Glossary

The glossary explains some of the words used across this website and covers some key cancer and research terms, which primarily focus on lung cancer.

Occupational Therapist

A healthcare professional who uses activity to promote good mental health, assist recovery and help people achieve important personal outcomes. They provide holistic support to patients to help them improve their ability to do everyday tasks.1 See also ‘holistic’

Oncologist

Medical doctor specialising in the treatment of people with cancer. For example, medical oncologists specialise in the treatment of cancer using medicines (e.g. chemotherapy and immunotherapy) and thoracic oncologists specifically treat cancers that develop in the chest, including lung cancer.2

Opportunistic screening

Opportunistic screening happens when someone either requests a screening test or is offered one by a healthcare professional during a routine check-up. Unlike an organised programme, opportunistic screening is not systematically offered to all people that might be eligible for screening in a population.3 See alsoOrganised screening’ and ‘Targeted screening’

Organised screening

Inviting a clearly defined group of people to attend screening following a common protocol, so all participants are offered the same services, information and support. Large numbers of people are often invited to take part in organised screening. Outcomes may be monitored by a centralised third party to ensure they are of a high standard.3 See alsoOpportunistic screening’ and ‘Targeted screening’

Out-of-pocket costs

Direct payments for healthcare. This can include fully self-funded care, as well as contributions to government-funded care and co-payments on health insurance.4 See also ‘co-payment’

Overdiagnosis

A scenario where screening identifies cancerous nodules or lesions that will never cause any symptoms.5 These cancers may stop growing or go away on their own. The consequences of overdiagnosis include the possibility of individuals being referred for treatment or further tests that are unnecessary.6 See also ‘False positive’ and ‘Nodule’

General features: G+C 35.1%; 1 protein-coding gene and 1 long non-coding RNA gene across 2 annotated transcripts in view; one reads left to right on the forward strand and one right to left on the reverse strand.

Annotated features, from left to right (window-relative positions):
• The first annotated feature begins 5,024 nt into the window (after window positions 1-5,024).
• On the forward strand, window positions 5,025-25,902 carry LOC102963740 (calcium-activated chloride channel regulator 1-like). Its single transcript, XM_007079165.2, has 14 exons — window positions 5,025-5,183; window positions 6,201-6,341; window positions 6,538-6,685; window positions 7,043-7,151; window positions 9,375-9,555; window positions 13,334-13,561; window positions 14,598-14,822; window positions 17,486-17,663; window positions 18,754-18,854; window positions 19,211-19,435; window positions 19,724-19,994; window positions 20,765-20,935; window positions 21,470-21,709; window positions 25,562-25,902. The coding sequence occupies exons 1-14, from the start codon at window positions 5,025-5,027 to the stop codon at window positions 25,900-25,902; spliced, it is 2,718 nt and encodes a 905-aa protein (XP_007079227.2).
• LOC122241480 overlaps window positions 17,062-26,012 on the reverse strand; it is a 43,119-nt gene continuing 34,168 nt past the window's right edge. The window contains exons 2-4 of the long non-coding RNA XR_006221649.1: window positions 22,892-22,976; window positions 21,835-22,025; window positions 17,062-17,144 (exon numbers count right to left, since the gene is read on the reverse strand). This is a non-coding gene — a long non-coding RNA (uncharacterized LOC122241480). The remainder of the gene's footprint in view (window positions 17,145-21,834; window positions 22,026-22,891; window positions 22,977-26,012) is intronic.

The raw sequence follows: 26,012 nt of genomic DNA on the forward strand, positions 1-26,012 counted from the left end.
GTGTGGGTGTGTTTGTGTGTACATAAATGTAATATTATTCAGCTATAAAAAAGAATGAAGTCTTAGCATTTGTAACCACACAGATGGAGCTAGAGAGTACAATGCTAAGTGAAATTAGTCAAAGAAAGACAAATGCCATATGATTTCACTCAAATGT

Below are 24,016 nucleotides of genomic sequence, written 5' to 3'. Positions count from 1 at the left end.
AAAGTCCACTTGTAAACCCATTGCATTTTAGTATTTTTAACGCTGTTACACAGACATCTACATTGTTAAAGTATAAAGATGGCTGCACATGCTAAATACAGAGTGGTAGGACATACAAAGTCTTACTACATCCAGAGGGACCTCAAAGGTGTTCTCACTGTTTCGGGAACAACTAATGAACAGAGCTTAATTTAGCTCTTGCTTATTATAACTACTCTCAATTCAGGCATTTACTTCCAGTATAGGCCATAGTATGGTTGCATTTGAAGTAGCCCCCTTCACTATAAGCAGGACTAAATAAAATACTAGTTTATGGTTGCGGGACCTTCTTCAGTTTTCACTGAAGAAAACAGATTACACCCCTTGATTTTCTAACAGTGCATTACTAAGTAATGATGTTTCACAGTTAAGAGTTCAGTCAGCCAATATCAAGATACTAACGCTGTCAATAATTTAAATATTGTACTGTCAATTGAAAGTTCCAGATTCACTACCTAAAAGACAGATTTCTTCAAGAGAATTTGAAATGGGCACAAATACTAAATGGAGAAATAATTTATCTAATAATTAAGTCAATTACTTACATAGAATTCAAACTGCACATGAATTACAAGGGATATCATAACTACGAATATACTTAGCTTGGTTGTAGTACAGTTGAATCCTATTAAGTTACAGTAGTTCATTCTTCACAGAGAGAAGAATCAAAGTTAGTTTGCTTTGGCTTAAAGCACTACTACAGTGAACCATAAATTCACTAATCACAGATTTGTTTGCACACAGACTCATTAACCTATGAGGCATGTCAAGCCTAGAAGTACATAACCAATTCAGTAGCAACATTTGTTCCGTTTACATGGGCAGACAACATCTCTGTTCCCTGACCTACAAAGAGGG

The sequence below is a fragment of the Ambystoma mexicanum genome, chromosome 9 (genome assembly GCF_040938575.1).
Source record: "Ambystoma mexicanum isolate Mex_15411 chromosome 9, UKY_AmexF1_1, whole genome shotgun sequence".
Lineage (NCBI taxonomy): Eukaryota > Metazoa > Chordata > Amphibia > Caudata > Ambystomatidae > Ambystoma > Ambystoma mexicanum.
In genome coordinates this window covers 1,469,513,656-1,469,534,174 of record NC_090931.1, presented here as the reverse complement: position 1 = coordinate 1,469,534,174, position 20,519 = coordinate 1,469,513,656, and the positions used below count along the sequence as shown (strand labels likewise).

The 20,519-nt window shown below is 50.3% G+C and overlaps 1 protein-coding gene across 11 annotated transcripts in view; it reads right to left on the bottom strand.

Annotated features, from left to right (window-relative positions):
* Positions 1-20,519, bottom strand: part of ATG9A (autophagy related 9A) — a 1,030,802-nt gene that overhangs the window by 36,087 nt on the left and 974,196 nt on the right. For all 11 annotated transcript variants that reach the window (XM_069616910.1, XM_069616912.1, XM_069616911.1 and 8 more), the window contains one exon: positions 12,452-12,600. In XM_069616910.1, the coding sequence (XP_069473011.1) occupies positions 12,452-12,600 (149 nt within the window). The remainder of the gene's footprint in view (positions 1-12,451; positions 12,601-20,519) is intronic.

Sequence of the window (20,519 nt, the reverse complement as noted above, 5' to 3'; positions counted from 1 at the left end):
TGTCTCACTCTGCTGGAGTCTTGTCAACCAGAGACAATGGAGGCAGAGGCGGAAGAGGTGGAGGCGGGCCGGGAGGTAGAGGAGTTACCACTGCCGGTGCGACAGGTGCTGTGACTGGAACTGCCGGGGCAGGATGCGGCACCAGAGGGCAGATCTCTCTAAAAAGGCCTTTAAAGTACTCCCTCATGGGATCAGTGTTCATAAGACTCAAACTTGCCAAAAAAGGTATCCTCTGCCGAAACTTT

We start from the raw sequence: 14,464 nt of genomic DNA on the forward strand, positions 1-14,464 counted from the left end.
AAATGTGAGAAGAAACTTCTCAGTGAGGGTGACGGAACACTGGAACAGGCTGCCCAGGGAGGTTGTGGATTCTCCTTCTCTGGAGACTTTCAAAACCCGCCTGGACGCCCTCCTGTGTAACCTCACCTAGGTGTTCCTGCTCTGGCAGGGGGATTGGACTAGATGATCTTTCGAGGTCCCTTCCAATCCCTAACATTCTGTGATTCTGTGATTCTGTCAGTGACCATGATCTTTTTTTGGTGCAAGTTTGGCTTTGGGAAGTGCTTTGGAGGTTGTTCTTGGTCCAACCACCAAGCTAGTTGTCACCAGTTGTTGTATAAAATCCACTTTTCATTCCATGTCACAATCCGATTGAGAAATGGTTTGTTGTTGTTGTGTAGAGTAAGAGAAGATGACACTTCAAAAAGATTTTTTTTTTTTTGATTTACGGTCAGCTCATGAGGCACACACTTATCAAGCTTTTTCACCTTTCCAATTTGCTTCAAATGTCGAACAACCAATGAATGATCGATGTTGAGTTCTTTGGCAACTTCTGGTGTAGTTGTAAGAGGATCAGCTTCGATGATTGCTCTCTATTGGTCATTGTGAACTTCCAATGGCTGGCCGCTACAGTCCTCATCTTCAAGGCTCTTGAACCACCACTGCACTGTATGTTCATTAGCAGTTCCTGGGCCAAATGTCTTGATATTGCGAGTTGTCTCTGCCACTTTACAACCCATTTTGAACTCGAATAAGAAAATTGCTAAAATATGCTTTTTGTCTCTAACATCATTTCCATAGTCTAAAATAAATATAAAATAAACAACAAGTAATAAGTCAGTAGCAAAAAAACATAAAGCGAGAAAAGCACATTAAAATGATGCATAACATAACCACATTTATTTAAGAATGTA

References

  1. Royal College of Occupational Therapists. 2023. About occupational therapy. Available from: https://www.rcot.co.uk/about-occupational-therapy/what-is-occupational-therapy [Accessed 10/08/2023]

  2. Cancer.net. Types of oncologists.  Available from: https://www.cancer.net/navigating-cancer-care/cancer-basics/cancer-care-team/types-oncologists [Accessed 12/04/22]

  3. National Screening Unit: New Zealand Ministry of Health. Organised and opportunistic screening. [Updated 05/12/14].  Available from: https://www.nsu.govt.nz/about-us-national-screening-unit/what-screening/organised-and-opportunistic-screening [Accessed 30/03/22]

  4. Office for National Statistics. 2023. Healthcare expenditure, UK Health Accounts: 2021. Available from: https://www.ons.gov.uk/peoplepopulationandcommunity/healthandsocialcare/healthcaresystem/bulletins/ukhealthaccounts/2021#non-government-healthcare-expenditure [Accessed 03/08/2023]

  5. National Cancer Institute. NCI Dictionary of Cancer Terms.  Available from: https://www.cancer.gov/publications/dictionaries/cancer-terms [Accessed 04/03/22]

  6. World Health Organization. 2020. WHO report on cancer: setting priorities, investing wisely and providing care for all. Geneva: WHO